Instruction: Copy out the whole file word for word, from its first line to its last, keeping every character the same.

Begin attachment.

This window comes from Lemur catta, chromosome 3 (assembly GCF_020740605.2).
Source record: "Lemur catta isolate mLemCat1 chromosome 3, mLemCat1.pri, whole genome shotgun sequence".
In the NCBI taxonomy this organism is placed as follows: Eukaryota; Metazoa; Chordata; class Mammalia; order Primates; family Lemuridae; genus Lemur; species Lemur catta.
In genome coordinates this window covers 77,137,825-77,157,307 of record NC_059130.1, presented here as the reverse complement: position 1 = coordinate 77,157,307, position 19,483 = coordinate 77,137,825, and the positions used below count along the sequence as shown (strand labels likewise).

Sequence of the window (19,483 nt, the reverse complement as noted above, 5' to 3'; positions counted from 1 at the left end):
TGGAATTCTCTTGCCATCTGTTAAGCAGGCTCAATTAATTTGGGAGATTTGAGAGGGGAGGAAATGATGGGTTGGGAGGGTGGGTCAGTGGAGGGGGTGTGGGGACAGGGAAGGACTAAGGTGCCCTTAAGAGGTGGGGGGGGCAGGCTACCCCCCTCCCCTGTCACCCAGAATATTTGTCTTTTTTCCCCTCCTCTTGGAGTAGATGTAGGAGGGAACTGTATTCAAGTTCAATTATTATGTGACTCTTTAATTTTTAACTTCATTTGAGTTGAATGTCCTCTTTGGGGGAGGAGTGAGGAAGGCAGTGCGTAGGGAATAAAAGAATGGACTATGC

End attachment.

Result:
This window comes from Lemur catta, chromosome 3 (assembly GCF_020740605.2).
Source record: "Lemur catta isolate mLemCat1 chromosome 3, mLemCat1.pri, whole genome shotgun sequence".
In the NCBI taxonomy this organism is placed as follows: Eukaryota; Metazoa; Chordata; class Mammalia; order Primates; family Lemuridae; genus Lemur; species Lemur catta.
In genome coordinates this window covers 77,137,825-77,157,307 of record NC_059130.1, presented here as the reverse complement: position 1 = coordinate 77,157,307, position 19,483 = coordinate 77,137,825, and the positions used below count along the sequence as shown (strand labels likewise).

Sequence of the window (19,483 nt, the reverse complement as noted above, 5' to 3'; positions counted from 1 at the left end):
TGGAATTCTCTTGCCATCTGTTAAGCAGGCTCAATTAATTTGGGAGATTTGAGAGGGGAGGAAATGATGGGTTGGGAGGGTGGGTCAGTGGAGGGGGTGTGGGGACAGGGAAGGACTAAGGTGCCCTTAAGAGGTGGGGGGGGCAGGCTACCCCCCTCCCCTGTCACCCAGAATATTTGTCTTTTTTCCCCTCCTCTTGGAGTAGATGTAGGAGGGAACTGTATTCAAGTTCAATTATTATGTGACTCTTTAATTTTTAACTTCATTTGAGTTGAATGTCCTCTTTGGGGGAGGAGTGAGGAAGGCAGTGCGTAGGGAATAAAAGAATGGACTATGC